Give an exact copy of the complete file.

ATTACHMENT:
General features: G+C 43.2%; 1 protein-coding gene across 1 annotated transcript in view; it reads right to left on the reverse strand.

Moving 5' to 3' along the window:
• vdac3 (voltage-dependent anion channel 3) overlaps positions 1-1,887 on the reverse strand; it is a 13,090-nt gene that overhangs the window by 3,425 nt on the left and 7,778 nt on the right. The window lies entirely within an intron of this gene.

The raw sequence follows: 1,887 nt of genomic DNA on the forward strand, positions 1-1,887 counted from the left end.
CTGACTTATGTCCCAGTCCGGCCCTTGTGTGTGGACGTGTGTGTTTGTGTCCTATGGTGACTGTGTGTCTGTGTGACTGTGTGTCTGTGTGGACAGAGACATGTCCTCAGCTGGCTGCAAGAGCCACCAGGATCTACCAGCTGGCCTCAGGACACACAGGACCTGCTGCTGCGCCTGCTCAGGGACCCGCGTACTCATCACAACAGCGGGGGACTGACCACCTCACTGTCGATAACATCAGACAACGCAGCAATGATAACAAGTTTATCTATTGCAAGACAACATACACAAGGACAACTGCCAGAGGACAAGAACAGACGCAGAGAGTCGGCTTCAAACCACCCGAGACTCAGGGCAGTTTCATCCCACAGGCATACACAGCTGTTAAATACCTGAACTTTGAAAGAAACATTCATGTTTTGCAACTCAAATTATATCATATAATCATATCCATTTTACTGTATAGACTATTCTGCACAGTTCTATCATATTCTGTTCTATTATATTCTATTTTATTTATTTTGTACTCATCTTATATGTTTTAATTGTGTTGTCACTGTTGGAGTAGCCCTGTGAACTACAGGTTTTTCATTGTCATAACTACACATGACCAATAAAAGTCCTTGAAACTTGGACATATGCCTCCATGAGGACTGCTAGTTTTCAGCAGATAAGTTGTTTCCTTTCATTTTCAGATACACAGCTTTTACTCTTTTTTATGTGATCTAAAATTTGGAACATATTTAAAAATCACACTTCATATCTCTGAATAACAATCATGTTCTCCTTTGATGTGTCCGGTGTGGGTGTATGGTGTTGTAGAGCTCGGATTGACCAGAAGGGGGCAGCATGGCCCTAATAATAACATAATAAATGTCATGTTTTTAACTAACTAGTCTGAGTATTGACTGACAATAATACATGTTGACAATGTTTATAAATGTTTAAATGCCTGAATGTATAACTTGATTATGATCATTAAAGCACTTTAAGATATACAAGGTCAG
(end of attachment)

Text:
General features: G+C 43.2%; 1 protein-coding gene across 1 annotated transcript in view; it reads right to left on the reverse strand.

Moving 5' to 3' along the window:
• vdac3 (voltage-dependent anion channel 3) overlaps positions 1-1,887 on the reverse strand; it is a 13,090-nt gene that overhangs the window by 3,425 nt on the left and 7,778 nt on the right. The window lies entirely within an intron of this gene.

The raw sequence follows: 1,887 nt of genomic DNA on the forward strand, positions 1-1,887 counted from the left end.
CTGACTTATGTCCCAGTCCGGCCCTTGTGTGTGGACGTGTGTGTTTGTGTCCTATGGTGACTGTGTGTCTGTGTGACTGTGTGTCTGTGTGGACAGAGACATGTCCTCAGCTGGCTGCAAGAGCCACCAGGATCTACCAGCTGGCCTCAGGACACACAGGACCTGCTGCTGCGCCTGCTCAGGGACCCGCGTACTCATCACAACAGCGGGGGACTGACCACCTCACTGTCGATAACATCAGACAACGCAGCAATGATAACAAGTTTATCTATTGCAAGACAACATACACAAGGACAACTGCCAGAGGACAAGAACAGACGCAGAGAGTCGGCTTCAAACCACCCGAGACTCAGGGCAGTTTCATCCCACAGGCATACACAGCTGTTAAATACCTGAACTTTGAAAGAAACATTCATGTTTTGCAACTCAAATTATATCATATAATCATATCCATTTTACTGTATAGACTATTCTGCACAGTTCTATCATATTCTGTTCTATTATATTCTATTTTATTTATTTTGTACTCATCTTATATGTTTTAATTGTGTTGTCACTGTTGGAGTAGCCCTGTGAACTACAGGTTTTTCATTGTCATAACTACACATGACCAATAAAAGTCCTTGAAACTTGGACATATGCCTCCATGAGGACTGCTAGTTTTCAGCAGATAAGTTGTTTCCTTTCATTTTCAGATACACAGCTTTTACTCTTTTTTATGTGATCTAAAATTTGGAACATATTTAAAAATCACACTTCATATCTCTGAATAACAATCATGTTCTCCTTTGATGTGTCCGGTGTGGGTGTATGGTGTTGTAGAGCTCGGATTGACCAGAAGGGGGCAGCATGGCCCTAATAATAACATAATAAATGTCATGTTTTTAACTAACTAGTCTGAGTATTGACTGACAATAATACATGTTGACAATGTTTATAAATGTTTAAATGCCTGAATGTATAACTTGATTATGATCATTAAAGCACTTTAAGATATACAAGGTCAG